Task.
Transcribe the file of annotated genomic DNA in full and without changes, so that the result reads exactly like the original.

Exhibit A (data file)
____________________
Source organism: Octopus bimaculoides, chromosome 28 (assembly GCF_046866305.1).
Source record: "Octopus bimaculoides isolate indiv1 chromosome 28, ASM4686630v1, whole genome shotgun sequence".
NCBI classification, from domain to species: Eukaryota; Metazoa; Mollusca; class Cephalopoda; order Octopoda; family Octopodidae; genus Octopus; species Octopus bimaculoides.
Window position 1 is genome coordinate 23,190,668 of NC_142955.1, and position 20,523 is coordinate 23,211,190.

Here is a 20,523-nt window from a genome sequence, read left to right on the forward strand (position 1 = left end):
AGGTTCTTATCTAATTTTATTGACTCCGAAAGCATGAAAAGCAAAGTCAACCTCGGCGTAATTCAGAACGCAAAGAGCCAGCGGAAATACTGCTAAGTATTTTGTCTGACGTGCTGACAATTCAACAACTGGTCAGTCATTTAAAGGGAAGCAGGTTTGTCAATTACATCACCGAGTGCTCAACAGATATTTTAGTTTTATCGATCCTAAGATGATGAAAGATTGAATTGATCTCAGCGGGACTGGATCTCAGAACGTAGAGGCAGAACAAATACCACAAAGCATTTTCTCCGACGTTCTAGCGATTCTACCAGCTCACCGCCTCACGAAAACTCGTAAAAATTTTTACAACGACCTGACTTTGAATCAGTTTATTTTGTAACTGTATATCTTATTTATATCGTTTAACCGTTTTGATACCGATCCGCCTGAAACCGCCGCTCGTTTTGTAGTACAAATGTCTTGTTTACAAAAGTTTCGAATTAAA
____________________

Source organism: Octopus bimaculoides, chromosome 28 (assembly GCF_046866305.1).
Source record: "Octopus bimaculoides isolate indiv1 chromosome 28, ASM4686630v1, whole genome shotgun sequence".
NCBI classification, from domain to species: Eukaryota; Metazoa; Mollusca; class Cephalopoda; order Octopoda; family Octopodidae; genus Octopus; species Octopus bimaculoides.
Window position 1 is genome coordinate 23,190,668 of NC_142955.1, and position 20,523 is coordinate 23,211,190.

Here is a 20,523-nt window from a genome sequence, read left to right on the forward strand (position 1 = left end):
AGGTTCTTATCTAATTTTATTGACTCCGAAAGCATGAAAAGCAAAGTCAACCTCGGCGTAATTCAGAACGCAAAGAGCCAGCGGAAATACTGCTAAGTATTTTGTCTGACGTGCTGACAATTCAACAACTGGTCAGTCATTTAAAGGGAAGCAGGTTTGTCAATTACATCACCGAGTGCTCAACAGATATTTTAGTTTTATCGATCCTAAGATGATGAAAGATTGAATTGATCTCAGCGGGACTGGATCTCAGAACGTAGAGGCAGAACAAATACCACAAAGCATTTTCTCCGACGTTCTAGCGATTCTACCAGCTCACCGCCTCACGAAAACTCGTAAAAATTTTTACAACGACCTGACTTTGAATCAGTTTATTTTGTAACTGTATATCTTATTTATATCGTTTAACCGTTTTGATACCGATCCGCCTGAAACCGCCGCTCGTTTTGTAGTACAAATGTCTTGTTTACAAAAGTTTCGAATTAAA